“It stopped raining, but the thunder was loud! Were you scared, big bro?” — Nanako
Today on Persona 4: ghost stories. I feel a special kind of kinship with Yu and friends today, because it’s raining right now in Vancouver and probably won’t stop until the end of the week. I have a deep emotional investment in rain for a couple reasons. There’s the sound. Who doesn’t love the sound? There’s the way it feels like nature giving you a pass to stay in bed. All of that’s totally cool, but it would be less cool had I not grown up in Marin County.
Marin is the northern part of the San Francisco Bay Area, and it has an incredibly mild climate. When I lived there, it was just kinda sunny, and kinda warm, which made the rare moments of rain stick out in my memory. Based on my experience with popular culture, I can only assume that other kids across the country had more at stake in the weather forecast. A day of really intense snowfall was a day you might spend away from the shackles of elementary school.
I was never so lucky. In Marin, there were really only two naturally occurring things that could keep me home from school. Earthquakes (and, believe you me, if an earthquake was bad enough to cancel school then I’d have bigger problems to worry about) and blackouts.
So, the two things I love: rain and blackouts. They were some of the only imposed tonal shifts in my pre-teen years. I remember it storming outside while I helped decorate my school’s Christmas tree. I remember lighting candles during a blackout, and driving to the neighborhood grocery store to get some hot, deli counter macaroni & cheese.
Back to ghost stories. When are they most effective? Blackouts. Everybody knows it. Persona 4 uses its atmosphere (rain, check, blackout, check) to lightly expand on some character dynamics. It’s a nice little chapter before the next phase of the game kicks into gear.
I especially love the dynamic here between Yukiko and Chie, because it defies convention. Persona 4‘s take on sexuality and gender constructs is always interesting and often flawed, as we’ll discover shortly, but the slight subversions of perceived femininity here are very much appreciated.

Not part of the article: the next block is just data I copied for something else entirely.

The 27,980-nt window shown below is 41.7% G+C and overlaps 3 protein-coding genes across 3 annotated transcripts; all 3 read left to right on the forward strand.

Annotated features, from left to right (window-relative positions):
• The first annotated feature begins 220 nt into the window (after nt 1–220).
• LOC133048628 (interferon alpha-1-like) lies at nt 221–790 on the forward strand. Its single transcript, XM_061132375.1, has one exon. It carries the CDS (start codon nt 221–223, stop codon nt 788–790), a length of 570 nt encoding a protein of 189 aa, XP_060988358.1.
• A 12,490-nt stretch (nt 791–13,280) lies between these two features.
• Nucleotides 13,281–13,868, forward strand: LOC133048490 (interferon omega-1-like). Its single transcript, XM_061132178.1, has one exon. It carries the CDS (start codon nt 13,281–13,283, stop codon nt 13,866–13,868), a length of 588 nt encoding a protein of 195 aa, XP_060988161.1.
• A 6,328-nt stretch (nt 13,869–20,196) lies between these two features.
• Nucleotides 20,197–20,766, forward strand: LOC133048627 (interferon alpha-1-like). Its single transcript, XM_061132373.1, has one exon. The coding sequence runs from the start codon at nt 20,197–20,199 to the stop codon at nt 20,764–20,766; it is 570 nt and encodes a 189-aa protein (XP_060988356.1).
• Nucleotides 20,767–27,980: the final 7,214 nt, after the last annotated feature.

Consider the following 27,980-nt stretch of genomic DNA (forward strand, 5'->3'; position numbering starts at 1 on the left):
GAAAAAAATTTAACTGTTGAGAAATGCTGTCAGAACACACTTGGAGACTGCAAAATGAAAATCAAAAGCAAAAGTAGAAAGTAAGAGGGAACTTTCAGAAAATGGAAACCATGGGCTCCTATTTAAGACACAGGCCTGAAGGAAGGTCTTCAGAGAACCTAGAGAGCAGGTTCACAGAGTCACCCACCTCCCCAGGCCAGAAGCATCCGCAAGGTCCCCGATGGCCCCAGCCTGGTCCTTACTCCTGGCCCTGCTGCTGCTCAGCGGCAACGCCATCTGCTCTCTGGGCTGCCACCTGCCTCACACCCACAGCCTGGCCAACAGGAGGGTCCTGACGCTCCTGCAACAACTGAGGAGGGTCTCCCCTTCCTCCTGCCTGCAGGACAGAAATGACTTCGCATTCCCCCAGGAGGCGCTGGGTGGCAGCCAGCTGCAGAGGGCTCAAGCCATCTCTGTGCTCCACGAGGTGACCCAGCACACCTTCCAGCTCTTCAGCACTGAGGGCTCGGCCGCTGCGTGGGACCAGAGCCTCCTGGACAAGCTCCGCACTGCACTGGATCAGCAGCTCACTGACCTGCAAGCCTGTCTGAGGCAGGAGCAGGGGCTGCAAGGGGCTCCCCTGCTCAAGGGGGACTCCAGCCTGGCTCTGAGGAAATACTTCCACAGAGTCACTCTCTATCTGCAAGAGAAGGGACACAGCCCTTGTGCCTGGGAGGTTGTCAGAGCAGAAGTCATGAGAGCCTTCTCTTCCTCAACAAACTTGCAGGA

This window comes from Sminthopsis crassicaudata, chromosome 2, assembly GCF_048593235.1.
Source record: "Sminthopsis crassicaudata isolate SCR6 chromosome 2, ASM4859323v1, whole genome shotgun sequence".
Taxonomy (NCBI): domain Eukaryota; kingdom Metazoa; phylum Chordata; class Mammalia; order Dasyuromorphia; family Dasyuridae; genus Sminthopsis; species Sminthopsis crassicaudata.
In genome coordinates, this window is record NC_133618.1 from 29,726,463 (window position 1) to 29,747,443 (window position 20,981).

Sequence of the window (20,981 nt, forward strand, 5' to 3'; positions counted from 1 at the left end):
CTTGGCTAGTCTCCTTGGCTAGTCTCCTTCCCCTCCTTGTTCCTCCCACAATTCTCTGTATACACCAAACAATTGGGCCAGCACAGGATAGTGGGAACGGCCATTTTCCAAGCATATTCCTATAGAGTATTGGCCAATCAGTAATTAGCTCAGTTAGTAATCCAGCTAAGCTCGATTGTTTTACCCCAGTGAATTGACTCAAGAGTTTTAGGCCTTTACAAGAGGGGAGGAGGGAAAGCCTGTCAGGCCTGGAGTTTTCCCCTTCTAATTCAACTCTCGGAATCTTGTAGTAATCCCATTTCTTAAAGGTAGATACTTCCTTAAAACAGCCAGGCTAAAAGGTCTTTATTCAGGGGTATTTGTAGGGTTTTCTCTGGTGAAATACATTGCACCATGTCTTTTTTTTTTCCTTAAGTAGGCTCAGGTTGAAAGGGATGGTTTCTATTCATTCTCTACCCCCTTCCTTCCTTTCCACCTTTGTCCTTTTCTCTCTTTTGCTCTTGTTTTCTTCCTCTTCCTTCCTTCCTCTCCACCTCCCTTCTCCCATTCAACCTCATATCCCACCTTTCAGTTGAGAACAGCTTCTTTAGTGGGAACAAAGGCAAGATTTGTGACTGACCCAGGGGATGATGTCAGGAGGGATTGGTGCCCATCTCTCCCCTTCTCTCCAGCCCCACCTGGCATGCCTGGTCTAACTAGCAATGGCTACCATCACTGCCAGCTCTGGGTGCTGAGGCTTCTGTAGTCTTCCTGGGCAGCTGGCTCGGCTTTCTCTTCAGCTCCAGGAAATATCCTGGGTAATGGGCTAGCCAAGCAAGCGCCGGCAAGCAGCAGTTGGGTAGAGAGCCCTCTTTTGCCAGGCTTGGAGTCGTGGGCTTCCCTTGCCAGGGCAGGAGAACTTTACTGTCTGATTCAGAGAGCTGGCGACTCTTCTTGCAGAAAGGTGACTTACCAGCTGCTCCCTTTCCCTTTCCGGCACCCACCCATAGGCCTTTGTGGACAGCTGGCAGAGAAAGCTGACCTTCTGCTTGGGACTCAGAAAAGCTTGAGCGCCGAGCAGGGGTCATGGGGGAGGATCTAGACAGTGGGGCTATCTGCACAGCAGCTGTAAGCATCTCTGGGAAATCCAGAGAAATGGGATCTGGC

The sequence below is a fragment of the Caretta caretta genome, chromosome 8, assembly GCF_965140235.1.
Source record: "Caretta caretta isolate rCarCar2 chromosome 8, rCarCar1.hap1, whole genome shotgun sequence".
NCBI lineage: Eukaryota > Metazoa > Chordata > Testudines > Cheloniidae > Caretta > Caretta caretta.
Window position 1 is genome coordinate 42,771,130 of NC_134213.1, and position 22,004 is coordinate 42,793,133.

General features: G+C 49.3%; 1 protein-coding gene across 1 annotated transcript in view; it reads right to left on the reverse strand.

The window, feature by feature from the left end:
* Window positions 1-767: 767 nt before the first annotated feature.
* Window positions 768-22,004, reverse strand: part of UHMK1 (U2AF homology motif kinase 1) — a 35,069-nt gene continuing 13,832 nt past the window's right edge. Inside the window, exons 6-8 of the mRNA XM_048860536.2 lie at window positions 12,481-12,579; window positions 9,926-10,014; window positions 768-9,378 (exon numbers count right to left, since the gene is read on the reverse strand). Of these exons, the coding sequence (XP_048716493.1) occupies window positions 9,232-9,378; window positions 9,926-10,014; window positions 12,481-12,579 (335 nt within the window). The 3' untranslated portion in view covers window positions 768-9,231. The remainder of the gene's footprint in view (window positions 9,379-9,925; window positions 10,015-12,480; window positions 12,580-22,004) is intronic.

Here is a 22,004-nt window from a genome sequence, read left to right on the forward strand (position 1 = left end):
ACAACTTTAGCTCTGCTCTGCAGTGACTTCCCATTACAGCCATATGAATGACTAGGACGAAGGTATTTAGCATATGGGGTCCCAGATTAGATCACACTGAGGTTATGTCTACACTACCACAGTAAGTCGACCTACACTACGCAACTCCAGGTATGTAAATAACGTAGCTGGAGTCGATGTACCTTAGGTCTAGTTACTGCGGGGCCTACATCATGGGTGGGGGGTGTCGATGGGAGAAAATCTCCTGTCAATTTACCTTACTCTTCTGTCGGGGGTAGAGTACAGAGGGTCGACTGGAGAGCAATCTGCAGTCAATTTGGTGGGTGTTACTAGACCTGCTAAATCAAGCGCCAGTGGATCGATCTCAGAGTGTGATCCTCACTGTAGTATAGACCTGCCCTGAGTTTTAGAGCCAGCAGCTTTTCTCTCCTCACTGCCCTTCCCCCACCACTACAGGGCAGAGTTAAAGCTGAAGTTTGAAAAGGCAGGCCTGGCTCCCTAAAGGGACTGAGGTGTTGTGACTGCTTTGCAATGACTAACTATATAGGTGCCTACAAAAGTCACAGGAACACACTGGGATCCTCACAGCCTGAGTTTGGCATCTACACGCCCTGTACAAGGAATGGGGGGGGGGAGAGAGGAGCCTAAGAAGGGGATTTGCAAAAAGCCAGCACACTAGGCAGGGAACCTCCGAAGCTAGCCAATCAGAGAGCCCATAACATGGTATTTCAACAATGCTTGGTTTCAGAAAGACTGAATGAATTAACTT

Yukiko, as the more conventionally beautiful and soft-spoken female character, is not the one who’s supposed to tell ghost stories. Chie, with a far stronger will and louder mouth, should not be so scared by them. It’s distressingly rare to find stories where female characters are allowed to have depth beyond the stereotypical gendered traits thrust upon them. Given that Persona 4 is all about finding character depth and subverting first impressions, I suppose this isn’t a surprising avenue of praise. But I praise it nonetheless.
To illustrate my point, here’s how a thoughtless hack would write this scene. Chie, Yukiko, Yosuke and Yu are hanging out at school. Suddenly, wham! Blackout! Yukiko is terrified of the blackout. Chie is too, but she’s trying to put on a brave face for Yukiko. Yosuke tells a scary ghost story that frightens both of them, such that Chie drops her act. Lights come back on. End scene.
It doesn’t seem like a huge difference, but it really is. The one I proposed subtly reinforces harmful gender stereotypes: Yukiko’s fragile and terrified; Yosuke’s totally fine; the idea that Chie, as a girl, even COULD be brave in this situation is played for a laugh. The scene in the game is throwaway in the sense that, yes, you could remove it and Persona 4 wouldn’t be substantial worse. But it isn’t lazy, and it isn’t cheap. It works hard to keep these characters orbiting each other in surprising, effortless, and charming ways, regardless of their gender identity. That’s a big deal! Especially in JRPGs.
It’s clear that Persona 4 is some kind of weird empathetic antenna, bouncing emotions out of my head, into my Vita, and then all around my room. It probably has something to do with how long I’m spending in Inaba. I’ve talked about it before in this series, but it’s astounding how an attention to detail and emotional depth can make a series of slightly askew dioramas come alive. I thought about the rain, and I thought about blackouts, because Persona 4 wanted me to.